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China's Stance
Special Representative: China's Climate Commitments 'Specific, Powerful, Pragmatic'

Chinese special representative on climate change Xie Zhenhua has said at the COP21 in Paris that China's climate commitments were "specific, powerful, and pragmatic."

He said that China's Intended Nationally Determined Contributions (INDCs) differed from other countries in that the Chinese document was very complete and included "mitigation and adaptation, strategy and policy, as well as specific measures, even several operational and specific projects."

A key difference was in its "adaptation" to climate change, which had not been mentioned by several countries in their respective INDCs.

According to Xie, China has presented detailed measures in its INDC such as how it will focus on areas such as agriculture, forestry, water resources, urban and ecologically fragile littorals in order to resist climate change and to improve gradually early warning, forecasting, disaster reduction and prevention system.

Xie revealed that ahead of the climate change conference, China had been supported by many countries in the practice and plans for adapting to climate change in several previous negotiations and consultation meetings amongst ministers.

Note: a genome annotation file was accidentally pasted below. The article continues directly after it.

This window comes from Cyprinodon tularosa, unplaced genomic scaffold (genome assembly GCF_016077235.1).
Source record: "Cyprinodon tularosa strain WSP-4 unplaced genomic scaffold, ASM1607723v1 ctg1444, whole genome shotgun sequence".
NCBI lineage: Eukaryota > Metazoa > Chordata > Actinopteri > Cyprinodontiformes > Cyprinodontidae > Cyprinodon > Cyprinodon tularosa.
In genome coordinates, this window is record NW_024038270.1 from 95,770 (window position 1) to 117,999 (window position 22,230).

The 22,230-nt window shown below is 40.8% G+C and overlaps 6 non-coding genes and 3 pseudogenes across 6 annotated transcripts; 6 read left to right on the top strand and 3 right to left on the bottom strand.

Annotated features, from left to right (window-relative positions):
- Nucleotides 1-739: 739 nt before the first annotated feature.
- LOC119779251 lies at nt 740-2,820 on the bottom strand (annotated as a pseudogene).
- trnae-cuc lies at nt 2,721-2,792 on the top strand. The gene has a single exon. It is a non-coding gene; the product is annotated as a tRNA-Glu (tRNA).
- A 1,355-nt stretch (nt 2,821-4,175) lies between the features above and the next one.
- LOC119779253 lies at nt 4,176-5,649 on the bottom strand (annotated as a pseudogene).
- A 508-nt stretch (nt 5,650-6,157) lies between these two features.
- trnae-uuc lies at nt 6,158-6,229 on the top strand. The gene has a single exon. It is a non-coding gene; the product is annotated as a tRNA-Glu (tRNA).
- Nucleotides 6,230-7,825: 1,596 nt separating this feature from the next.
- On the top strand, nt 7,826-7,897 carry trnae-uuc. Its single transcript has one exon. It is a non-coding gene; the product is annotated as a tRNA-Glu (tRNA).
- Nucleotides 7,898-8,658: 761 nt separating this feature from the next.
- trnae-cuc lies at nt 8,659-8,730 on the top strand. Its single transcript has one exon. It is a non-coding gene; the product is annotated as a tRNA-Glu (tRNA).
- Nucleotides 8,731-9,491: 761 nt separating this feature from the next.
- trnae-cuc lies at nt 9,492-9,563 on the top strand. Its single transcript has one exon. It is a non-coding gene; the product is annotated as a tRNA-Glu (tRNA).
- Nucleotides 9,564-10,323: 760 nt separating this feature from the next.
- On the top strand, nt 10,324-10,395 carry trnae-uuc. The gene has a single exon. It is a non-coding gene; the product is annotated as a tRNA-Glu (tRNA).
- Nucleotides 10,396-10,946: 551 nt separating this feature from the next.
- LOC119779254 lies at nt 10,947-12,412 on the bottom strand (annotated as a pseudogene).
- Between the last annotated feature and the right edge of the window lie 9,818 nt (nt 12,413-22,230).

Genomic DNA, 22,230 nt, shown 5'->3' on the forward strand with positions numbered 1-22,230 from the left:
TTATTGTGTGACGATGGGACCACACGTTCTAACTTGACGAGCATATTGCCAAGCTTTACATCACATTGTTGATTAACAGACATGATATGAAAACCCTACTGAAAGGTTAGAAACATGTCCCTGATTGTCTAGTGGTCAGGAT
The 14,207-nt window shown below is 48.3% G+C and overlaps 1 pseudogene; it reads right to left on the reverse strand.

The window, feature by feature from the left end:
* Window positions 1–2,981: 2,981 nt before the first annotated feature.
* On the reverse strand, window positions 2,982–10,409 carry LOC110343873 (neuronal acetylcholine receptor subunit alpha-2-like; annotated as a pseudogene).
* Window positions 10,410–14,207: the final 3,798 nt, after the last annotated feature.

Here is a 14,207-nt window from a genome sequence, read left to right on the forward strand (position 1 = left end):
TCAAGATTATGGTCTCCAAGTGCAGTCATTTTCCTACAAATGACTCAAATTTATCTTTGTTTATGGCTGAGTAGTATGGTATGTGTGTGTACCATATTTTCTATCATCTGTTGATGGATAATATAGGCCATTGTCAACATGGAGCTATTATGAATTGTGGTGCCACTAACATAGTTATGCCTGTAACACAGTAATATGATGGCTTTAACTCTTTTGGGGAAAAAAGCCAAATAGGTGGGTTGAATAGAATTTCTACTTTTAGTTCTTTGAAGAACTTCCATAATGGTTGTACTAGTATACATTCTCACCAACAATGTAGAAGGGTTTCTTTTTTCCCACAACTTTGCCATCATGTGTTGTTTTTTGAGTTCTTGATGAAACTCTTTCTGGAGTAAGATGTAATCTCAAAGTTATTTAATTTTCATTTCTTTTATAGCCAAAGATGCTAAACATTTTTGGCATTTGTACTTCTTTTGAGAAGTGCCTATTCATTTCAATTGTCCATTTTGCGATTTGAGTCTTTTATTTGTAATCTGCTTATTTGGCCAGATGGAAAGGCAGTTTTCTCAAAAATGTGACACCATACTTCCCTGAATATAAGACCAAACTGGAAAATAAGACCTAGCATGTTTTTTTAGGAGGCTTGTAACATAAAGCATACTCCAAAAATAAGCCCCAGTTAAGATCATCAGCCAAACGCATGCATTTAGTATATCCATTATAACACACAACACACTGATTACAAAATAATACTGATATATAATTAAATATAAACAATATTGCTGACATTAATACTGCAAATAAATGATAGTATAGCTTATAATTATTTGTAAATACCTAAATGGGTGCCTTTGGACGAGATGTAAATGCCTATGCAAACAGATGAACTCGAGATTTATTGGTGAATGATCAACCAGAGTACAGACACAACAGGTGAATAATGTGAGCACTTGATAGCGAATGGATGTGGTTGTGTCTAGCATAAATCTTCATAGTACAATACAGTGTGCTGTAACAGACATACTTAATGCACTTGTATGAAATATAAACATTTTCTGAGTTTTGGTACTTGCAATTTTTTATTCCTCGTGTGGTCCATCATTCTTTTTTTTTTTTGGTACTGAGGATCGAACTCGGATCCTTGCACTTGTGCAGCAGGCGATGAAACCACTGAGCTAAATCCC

Recently, some international media doubted that China would adjust the emissions reduction target in their INDCs because of China's adjustment in coal consumption in 2012 and its new two-child policy.

But Xie stressed it was not necessary for China to adjust its INDCs because the factors of increasing data and new population policy had been taking into account by China.

Xie said China was seriously determined to stimulate the economic development with higher quality and higher efficiency to deal with climate change.

"The biggest bottleneck problem in Chinese socioeconomic development is environment and resource issues, which reflect the necessity and the urgency to deal with climate change," he said.

He believed that technology and capital were two key words in narrowing the gap between the INDCs and long-term climate change goals. Meanwhile, China was willing to help other developing countries improve their capacity in getting financed by the World Bank, Asian Development Bank (ADB) and other international institutions in order to deal with climate change.

(Xinhua News Agency December 2, 2015)

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